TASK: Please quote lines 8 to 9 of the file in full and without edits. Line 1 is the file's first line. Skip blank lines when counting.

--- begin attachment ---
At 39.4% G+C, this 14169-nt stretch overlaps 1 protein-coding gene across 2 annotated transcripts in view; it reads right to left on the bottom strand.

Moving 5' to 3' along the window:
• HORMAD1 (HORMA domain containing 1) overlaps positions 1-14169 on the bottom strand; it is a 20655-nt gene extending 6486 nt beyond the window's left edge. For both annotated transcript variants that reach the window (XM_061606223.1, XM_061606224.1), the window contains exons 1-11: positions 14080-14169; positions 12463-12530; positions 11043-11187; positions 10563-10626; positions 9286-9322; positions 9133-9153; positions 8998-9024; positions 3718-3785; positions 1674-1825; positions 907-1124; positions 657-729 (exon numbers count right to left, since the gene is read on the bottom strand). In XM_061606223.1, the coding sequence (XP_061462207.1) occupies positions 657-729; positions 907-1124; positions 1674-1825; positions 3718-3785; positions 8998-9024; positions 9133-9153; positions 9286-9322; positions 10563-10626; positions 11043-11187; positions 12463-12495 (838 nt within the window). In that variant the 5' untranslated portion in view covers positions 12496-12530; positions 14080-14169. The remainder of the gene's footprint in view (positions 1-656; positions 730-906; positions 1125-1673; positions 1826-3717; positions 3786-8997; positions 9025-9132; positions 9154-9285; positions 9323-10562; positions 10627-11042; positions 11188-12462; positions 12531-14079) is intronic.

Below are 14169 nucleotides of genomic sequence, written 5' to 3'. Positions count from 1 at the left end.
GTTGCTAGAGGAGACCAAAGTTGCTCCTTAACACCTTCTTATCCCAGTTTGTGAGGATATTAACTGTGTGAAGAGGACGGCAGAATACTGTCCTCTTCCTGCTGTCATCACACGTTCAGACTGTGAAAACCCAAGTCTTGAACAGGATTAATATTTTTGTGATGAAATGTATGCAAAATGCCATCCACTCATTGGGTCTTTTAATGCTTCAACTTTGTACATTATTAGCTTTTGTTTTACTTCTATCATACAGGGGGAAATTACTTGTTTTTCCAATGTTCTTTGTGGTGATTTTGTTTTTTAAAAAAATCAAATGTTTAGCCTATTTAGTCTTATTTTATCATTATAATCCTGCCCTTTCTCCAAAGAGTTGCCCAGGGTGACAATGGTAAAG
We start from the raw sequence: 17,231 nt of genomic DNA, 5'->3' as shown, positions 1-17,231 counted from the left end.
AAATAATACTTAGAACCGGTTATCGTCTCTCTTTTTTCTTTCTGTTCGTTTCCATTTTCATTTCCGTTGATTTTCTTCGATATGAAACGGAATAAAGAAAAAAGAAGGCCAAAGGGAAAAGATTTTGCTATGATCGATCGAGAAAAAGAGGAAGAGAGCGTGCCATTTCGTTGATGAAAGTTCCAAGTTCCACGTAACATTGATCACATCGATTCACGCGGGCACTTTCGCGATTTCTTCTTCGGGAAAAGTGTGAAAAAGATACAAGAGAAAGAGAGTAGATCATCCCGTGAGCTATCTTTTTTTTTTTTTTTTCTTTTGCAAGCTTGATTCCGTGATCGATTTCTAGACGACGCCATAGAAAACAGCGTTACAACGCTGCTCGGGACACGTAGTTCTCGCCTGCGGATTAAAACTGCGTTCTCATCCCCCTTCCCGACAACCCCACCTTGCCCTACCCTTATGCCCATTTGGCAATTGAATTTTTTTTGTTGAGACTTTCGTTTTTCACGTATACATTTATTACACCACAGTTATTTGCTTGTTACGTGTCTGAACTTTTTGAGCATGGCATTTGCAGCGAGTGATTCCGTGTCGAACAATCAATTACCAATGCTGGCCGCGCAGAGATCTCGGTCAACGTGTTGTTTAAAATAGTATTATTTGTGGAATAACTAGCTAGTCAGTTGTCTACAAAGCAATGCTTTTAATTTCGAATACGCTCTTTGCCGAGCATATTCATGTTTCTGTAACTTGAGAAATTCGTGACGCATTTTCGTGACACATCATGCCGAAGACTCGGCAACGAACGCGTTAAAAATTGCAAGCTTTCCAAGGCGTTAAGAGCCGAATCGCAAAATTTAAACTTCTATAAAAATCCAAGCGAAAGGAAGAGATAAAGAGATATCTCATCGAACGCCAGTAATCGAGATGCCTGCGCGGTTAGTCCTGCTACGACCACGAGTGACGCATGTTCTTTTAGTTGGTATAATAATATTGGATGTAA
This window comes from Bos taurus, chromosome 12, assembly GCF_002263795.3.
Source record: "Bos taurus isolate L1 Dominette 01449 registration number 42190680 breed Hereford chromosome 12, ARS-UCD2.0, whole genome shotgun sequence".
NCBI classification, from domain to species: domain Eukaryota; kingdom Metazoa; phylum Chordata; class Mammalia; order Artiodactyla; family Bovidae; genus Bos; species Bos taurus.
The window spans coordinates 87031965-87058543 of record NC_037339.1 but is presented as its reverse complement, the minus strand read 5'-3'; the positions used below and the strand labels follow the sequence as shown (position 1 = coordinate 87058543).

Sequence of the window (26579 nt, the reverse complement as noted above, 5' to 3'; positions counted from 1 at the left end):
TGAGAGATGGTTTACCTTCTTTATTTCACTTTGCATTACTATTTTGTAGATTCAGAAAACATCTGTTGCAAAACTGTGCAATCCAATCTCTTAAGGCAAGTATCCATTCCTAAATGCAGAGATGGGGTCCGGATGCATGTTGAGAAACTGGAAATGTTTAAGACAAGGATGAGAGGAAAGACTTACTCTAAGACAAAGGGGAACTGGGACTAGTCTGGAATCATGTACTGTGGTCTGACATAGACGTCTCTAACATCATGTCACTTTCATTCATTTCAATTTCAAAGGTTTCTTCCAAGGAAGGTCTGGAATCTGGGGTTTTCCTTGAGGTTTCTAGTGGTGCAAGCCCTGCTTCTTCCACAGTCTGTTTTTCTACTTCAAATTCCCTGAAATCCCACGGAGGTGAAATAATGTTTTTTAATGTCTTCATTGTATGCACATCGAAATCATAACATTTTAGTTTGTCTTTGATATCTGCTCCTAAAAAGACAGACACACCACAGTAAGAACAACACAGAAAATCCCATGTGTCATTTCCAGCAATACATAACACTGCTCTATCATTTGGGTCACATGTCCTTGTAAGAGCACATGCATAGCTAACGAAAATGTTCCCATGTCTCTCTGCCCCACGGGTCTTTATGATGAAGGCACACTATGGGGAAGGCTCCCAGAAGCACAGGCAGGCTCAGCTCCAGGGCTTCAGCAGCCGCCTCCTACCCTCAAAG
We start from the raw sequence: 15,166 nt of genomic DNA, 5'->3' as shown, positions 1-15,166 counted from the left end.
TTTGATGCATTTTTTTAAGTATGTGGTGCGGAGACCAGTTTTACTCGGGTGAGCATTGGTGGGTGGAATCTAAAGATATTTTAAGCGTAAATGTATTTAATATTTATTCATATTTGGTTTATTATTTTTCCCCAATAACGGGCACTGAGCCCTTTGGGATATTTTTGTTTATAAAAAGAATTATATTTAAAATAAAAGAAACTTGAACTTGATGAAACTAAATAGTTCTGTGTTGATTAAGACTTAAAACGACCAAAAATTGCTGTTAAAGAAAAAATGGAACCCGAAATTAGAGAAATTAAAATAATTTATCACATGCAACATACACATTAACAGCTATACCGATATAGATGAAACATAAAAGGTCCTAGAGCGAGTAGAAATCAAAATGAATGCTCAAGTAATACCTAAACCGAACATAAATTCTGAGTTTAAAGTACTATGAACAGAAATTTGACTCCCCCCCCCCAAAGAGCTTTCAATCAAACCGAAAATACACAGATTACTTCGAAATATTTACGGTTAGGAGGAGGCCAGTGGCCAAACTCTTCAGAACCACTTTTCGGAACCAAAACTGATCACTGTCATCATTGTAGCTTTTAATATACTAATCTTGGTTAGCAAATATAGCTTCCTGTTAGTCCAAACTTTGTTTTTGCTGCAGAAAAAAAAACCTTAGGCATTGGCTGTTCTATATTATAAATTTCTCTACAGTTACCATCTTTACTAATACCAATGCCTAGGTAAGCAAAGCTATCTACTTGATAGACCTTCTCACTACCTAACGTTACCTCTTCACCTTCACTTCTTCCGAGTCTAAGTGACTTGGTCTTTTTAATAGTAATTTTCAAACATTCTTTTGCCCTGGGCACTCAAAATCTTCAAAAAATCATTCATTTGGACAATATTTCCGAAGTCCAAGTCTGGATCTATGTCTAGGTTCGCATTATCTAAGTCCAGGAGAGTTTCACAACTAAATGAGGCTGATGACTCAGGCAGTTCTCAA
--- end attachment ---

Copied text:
This window comes from Bos taurus, chromosome 12, assembly GCF_002263795.3.
Source record: "Bos taurus isolate L1 Dominette 01449 registration number 42190680 breed Hereford chromosome 12, ARS-UCD2.0, whole genome shotgun sequence".